Reach for a book instead of the remote—it'll help you check out of your own head to learn about someone else's.
Right now, I'm sitting across from five piles of books I haven't read yet. And it isn't my fault: I have absolutely no self-control. I love to buy books. I ask for books for my birthday and for Christmas and for any and all other reasons. I'm like Belle in Beauty and the Beast, minus the animosity towards everybody who lives in my city and the close proximity to a cursed castle. (Also, I don't sing or read to sheep.)
Books have always been my place of refuge and escapism, and even if reading about something disturbing or unpleasant (see: true crime, history, or politics), I'll lose myself in facts and ideas I'd never been introduced to before. Reading is the most relaxing thing I do that makes me feel like I'm doing something worthwhile.
Which is probably why it replaced Netflix as my avenue for self-care.
Not that I don't love watching TV. In fact, it's the opposite: Television has kept me company through the best and worst parts of my life, and I will never get tired of watching and re-watching shows I refuse to stop quoting. But where most of us rallied around many of the same shows in the early 2010s, the abundance of new television has translated into endless options. And, as someone who writes about pop culture, watching TV has begun to feel like work. I lose myself in it less than I used to. I think about what it means and how it fares instead of how it makes me feel. (Minus a few exceptions.) And even when I put on reruns of The Great British Baking Show or whatever's on the Food Network, I'm less escaping from my life as I am studying somebody else's. I love TV and will die with my arms wrapped around Netflix, but it is by no means a way to unwind.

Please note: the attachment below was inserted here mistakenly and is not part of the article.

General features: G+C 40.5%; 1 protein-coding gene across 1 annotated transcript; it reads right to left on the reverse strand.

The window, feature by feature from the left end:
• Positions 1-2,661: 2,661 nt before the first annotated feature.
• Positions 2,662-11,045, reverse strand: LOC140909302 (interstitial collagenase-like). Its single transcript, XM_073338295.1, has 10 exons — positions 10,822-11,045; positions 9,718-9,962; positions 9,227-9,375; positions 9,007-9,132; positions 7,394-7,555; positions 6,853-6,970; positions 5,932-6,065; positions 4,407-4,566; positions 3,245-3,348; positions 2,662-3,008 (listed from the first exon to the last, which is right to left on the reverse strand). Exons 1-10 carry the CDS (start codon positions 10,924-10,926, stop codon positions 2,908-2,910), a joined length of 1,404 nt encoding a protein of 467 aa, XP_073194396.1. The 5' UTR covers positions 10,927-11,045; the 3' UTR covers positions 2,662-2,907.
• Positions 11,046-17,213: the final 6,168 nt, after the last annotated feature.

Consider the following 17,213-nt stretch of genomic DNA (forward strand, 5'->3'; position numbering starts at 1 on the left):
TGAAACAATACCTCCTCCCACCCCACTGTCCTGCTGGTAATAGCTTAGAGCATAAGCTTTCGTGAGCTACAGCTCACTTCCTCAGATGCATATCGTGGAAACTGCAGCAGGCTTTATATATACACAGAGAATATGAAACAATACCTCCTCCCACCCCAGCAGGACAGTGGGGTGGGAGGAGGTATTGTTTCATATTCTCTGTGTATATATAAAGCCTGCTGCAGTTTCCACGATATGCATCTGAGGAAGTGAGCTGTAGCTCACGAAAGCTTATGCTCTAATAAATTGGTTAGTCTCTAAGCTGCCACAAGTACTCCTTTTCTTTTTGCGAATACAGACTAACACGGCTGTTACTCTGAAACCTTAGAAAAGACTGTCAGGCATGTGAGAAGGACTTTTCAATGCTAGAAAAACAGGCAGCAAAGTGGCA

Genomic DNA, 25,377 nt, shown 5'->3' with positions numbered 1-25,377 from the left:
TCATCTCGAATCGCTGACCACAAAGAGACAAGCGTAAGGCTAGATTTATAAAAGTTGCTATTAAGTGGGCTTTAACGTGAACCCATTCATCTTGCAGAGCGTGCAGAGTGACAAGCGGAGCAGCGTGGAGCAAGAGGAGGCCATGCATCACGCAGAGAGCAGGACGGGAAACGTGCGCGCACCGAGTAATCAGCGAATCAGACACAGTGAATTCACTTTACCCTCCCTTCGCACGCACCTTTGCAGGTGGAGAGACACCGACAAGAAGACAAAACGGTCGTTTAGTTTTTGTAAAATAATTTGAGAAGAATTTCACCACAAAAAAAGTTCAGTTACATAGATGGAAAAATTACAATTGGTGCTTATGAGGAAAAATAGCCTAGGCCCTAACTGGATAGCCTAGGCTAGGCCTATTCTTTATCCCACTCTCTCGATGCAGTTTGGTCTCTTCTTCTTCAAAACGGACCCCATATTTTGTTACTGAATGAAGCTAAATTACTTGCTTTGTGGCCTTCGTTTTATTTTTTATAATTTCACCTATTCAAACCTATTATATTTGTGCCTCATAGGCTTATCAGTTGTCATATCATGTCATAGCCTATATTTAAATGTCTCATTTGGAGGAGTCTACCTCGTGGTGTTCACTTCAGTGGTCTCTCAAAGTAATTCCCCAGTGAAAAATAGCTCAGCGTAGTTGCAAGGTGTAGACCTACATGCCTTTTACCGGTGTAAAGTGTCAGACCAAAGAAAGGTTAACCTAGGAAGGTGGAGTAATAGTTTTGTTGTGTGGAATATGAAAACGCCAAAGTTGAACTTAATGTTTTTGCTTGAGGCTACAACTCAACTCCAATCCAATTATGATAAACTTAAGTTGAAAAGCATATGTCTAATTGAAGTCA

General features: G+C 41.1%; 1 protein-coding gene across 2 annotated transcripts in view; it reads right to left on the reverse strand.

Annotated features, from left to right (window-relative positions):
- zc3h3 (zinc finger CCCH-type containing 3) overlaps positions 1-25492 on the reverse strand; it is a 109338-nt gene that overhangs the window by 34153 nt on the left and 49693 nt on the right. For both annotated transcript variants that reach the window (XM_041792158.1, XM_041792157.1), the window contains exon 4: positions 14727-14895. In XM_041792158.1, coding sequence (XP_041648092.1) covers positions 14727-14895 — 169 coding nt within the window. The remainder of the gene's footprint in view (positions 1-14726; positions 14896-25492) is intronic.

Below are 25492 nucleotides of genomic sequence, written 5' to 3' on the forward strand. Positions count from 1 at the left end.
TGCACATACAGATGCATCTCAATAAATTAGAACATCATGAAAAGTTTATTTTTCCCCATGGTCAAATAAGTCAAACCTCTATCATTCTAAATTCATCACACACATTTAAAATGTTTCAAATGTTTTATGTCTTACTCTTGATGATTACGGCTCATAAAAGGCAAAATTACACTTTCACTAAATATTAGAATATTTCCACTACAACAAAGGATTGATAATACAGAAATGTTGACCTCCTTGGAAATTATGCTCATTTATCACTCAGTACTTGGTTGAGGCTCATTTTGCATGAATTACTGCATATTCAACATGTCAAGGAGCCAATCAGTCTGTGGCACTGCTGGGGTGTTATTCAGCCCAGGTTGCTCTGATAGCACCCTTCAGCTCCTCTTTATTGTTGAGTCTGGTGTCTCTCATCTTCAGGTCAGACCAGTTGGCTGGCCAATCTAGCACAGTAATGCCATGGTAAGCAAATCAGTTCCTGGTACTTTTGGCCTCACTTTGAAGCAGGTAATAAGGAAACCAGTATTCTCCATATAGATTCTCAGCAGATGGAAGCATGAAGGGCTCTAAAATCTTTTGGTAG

And neither is looking at a pile of unread books.
I was coming home from New York after doing an event for my own book, Nobody Cares, when I realized I'd maybe gone too far: Customs asked to go through my suitcase and flip through the trillion new books I was bringing back (because there were so many and it looked weird), and thanks to their efficient unpacking skills, I couldn't fit what I'd brought back into my bag. Then, I came home, sorted them in my "to be read" piles, and realized that based on how much I was currently reading, I'd get to my new acquisitions sometime in 2024. Which is stressful. Because where unwatched television doesn't accumulate in your bedroom, unread books do. And if I wanted to maintain my decades-spanning love affair with bookstores, I needed to start making headway. So I began to look at my book collection differently. Because I had to.
While I'd previously treated my favourite shows as a way to tune out, I began treating books as a way to step into a place far from where I was. The thing is, each book is the gateway into an author's frame of mind, experiences, research, or imagination. When you read, you have no choice but to surrender yourself to someone else's world and the rules in it. You can't pick up your phone, can't mindlessly text while still engaging, and you can't answer emails. You're in it. And maybe even learning at the same time.
Plus, I've learned from my years of binge-watching to switch up the types of book I read so that I don't feel like I'm researching to excess or living in an endless Gillian Flynn novel. And that to commit to reading, you don't have to forgo all other types of art.
Because that's the thing: TV stopped becoming a means of mental buoyancy when I didn't give myself a break; when I used it as a gauge through which to measure my cultural clout and when I marathoned through series without stopping to actually enjoy it. And that's not good for anybody (especially TV writers, whose work deserve more time than that). And that's also not self-care or self-preservation—it's self-sabotage because you can't possibly win.
So I've started to use books as a life raft from, well, life. I seek refuge in stories and essays and oral histories and check out of my own head and day-to-day to exist in or learn about someone else's. And I take comfort in knowing my to-read list will be endless; that I will never have nothing to read. But I am doing my best, and have my "read" pile as tangible proof that I can finish something. Or maybe more specifically, that I have access to so many worlds simply by opening the cover and turning a few pages.